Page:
Schakowsky to introduce bill to limit reach of tech liability shield

Schakowsky to introduce bill to limit reach of tech liability shield
© Greg Nash

Rep. Jan SchakowskyJanice (Jan) Danoff SchakowskyOmar reflects on personal experiences with hate in making case for new envoy House passes bill to revive FTC authority to recover money for consumers Duckworth, Pressley introduce bill to provide paid family leave for those who experience miscarriage MORE (D-Ill.) said Wednesday she will be introducing a bill in January that aims to hold tech companies accountable for their terms of service and would limit the reach of the liability shield that protects tech companies over third-party content posted on their sites.

Schakowsky said the Online Consumer Protection Act she plans to introduce would require platforms disclose to consumers in “easily understood terms” policies regarding health misinformation, incitement of violence, election misinformation and wildlife trafficking. 

If platforms fail to enforce these policies, then Section 230 of the Communications Decency Act, which grants tech companies a liability shield, would not protect them from liability related to these new obligations, she said.

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Schakowsky announced she would be introducing the bill at a multinational summit on disinformation co-hosted by Rep. David CicillineDavid CicillineLobbying world Progressive fighting turns personal on internal call over antitrust bills Top Democrat leads bipartisan trip to Middle East MORE (D-R.I.).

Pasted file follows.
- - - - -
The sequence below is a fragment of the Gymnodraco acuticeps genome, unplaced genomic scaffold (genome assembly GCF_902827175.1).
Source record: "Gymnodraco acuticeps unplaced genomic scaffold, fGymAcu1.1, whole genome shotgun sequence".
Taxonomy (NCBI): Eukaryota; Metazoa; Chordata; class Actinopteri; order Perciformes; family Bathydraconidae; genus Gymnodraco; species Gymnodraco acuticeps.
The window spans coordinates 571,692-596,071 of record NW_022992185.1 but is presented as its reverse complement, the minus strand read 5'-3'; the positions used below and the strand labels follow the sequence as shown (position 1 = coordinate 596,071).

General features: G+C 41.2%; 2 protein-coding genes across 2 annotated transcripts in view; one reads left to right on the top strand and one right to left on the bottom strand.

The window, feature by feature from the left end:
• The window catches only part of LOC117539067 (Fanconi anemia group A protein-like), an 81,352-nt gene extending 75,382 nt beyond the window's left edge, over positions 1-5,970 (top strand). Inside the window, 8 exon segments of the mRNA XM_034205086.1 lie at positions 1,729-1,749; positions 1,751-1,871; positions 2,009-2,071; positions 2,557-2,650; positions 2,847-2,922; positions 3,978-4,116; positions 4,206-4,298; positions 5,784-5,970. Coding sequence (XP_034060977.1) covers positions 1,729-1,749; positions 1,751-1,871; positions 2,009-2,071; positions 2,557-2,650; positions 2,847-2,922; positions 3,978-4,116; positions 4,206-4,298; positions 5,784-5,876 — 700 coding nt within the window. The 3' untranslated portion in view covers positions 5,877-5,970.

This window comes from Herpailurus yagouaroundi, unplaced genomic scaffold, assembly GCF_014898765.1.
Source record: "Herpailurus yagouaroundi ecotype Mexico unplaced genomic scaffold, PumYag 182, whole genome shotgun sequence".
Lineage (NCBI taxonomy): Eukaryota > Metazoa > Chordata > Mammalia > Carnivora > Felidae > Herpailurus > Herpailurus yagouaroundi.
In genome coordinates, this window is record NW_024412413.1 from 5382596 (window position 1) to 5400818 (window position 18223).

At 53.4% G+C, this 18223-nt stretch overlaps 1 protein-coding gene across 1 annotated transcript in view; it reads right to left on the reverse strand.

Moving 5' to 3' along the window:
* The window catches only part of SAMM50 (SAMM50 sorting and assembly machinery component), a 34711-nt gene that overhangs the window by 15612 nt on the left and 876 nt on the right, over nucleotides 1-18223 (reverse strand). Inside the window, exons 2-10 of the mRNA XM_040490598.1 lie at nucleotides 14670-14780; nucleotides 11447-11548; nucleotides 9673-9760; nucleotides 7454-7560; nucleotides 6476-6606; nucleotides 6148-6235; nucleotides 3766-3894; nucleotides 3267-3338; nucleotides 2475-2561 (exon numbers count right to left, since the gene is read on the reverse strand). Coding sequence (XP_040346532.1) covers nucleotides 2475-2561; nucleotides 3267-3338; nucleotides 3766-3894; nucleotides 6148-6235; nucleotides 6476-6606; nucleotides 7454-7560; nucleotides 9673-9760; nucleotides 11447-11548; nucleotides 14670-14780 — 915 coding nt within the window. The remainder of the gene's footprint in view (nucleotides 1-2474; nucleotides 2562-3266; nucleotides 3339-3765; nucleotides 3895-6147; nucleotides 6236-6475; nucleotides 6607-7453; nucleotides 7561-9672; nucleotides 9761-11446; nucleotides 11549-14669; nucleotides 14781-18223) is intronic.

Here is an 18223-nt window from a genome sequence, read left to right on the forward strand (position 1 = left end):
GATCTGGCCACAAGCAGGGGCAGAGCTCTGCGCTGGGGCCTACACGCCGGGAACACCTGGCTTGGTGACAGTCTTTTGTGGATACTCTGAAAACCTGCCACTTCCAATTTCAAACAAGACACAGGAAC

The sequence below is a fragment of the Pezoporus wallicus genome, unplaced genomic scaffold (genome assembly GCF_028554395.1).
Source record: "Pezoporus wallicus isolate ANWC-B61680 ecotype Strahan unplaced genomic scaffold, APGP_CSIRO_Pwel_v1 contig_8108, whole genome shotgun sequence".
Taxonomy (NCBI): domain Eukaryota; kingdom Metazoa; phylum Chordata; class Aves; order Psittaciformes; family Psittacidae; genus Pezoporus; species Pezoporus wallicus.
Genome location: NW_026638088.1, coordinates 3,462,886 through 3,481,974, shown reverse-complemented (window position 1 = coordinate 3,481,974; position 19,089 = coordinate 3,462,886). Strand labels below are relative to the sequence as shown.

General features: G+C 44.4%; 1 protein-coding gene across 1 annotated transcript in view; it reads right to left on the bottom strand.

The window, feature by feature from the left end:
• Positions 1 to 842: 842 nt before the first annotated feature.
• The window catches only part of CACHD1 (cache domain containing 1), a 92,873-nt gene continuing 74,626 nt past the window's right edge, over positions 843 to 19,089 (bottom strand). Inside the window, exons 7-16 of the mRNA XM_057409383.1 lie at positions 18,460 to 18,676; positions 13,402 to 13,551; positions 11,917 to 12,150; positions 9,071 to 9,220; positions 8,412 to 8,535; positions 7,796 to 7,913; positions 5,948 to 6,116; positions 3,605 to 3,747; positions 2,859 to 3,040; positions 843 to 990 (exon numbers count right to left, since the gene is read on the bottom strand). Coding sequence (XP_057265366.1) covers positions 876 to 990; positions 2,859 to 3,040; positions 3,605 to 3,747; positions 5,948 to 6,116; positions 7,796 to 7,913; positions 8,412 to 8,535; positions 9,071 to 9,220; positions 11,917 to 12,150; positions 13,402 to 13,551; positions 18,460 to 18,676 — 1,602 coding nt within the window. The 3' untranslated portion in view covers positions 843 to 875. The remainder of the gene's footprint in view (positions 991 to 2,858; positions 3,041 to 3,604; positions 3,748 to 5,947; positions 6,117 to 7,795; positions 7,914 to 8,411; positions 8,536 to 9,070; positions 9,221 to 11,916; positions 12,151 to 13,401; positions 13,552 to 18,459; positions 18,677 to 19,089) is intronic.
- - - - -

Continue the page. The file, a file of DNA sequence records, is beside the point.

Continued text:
She underscored the need for such reform based on rampant election misinformation that spread across social media platforms around this year’s presidential election.

“Some conventional wisdom might suggest that platforms performed better in 2020, but only if compared to their absolutely dreadful performance in 2016 can anyone keep from laughing at this ridiculous assertion,” Schakowsky said.

Democrats have widely criticized social media giants for not taking enough action to clamp down on misinformation and hate speech on their platforms, while Republicans have also taken aim at social media platforms and blasted Section 230, accusing tech companies of censorship and anti-conservative bias.

Section 230 has come under increased scrutiny since President TrumpDonald TrumpPoll: 73 percent of Democratic voters would consider voting for Biden in the 2024 primary Biden flexes presidential muscle on campaign trail with Virginia's McAuliffe Has Trump beaten the system? MORE targeted it in May with an executive order, and he has since repeated calls to repeal the law as social media platforms continued to label some of his posts. 

President-elect Joe BidenJoe BidenBiden authorizes up to 0M for Afghan refugees Poll: 73 percent of Democratic voters would consider voting for Biden in the 2024 primary Biden flexes presidential muscle on campaign trail with Virginia's McAuliffe MORE has also said Section 230 should be revoked “immediately,” though for vastly different reasons than Trump. Biden, like his Democratic colleagues, has argued tech companies have not done enough to combat misinformation on their platforms. The president-elect has not detailed plans regarding how he would handle Section 230. 

Trump’s executive order targeting the law, which directed the National Telecommunications and Information Agency to submit a request to the FCC to reconsider the law, was roundly criticized by tech groups and legal experts who noted that only Congress has the authority to amend laws.